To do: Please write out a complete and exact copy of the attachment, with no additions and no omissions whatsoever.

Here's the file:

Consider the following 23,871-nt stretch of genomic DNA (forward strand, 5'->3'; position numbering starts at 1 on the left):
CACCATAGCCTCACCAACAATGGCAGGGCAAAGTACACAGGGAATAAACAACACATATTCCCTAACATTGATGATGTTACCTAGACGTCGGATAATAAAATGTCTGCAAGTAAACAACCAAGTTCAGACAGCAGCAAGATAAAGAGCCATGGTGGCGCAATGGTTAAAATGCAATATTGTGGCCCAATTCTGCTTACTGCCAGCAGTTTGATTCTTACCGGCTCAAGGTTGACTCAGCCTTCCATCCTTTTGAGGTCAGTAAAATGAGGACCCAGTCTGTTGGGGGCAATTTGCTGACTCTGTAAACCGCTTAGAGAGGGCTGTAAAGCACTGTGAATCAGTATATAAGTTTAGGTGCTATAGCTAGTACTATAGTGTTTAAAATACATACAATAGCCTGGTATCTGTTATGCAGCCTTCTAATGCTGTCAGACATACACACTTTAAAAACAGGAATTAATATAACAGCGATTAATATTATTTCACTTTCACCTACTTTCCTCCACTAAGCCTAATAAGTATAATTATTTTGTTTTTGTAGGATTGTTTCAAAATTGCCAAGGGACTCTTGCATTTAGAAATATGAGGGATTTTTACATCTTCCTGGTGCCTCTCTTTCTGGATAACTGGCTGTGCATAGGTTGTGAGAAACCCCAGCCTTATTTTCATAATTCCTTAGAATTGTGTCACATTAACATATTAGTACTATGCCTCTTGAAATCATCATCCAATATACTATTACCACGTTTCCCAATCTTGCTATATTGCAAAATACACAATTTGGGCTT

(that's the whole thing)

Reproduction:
Consider the following 23,871-nt stretch of genomic DNA (forward strand, 5'->3'; position numbering starts at 1 on the left):
CACCATAGCCTCACCAACAATGGCAGGGCAAAGTACACAGGGAATAAACAACACATATTCCCTAACATTGATGATGTTACCTAGACGTCGGATAATAAAATGTCTGCAAGTAAACAACCAAGTTCAGACAGCAGCAAGATAAAGAGCCATGGTGGCGCAATGGTTAAAATGCAATATTGTGGCCCAATTCTGCTTACTGCCAGCAGTTTGATTCTTACCGGCTCAAGGTTGACTCAGCCTTCCATCCTTTTGAGGTCAGTAAAATGAGGACCCAGTCTGTTGGGGGCAATTTGCTGACTCTGTAAACCGCTTAGAGAGGGCTGTAAAGCACTGTGAATCAGTATATAAGTTTAGGTGCTATAGCTAGTACTATAGTGTTTAAAATACATACAATAGCCTGGTATCTGTTATGCAGCCTTCTAATGCTGTCAGACATACACACTTTAAAAACAGGAATTAATATAACAGCGATTAATATTATTTCACTTTCACCTACTTTCCTCCACTAAGCCTAATAAGTATAATTATTTTGTTTTTGTAGGATTGTTTCAAAATTGCCAAGGGACTCTTGCATTTAGAAATATGAGGGATTTTTACATCTTCCTGGTGCCTCTCTTTCTGGATAACTGGCTGTGCATAGGTTGTGAGAAACCCCAGCCTTATTTTCATAATTCCTTAGAATTGTGTCACATTAACATATTAGTACTATGCCTCTTGAAATCATCATCCAATATACTATTACCACGTTTCCCAATCTTGCTATATTGCAAAATACACAATTTGGGCTT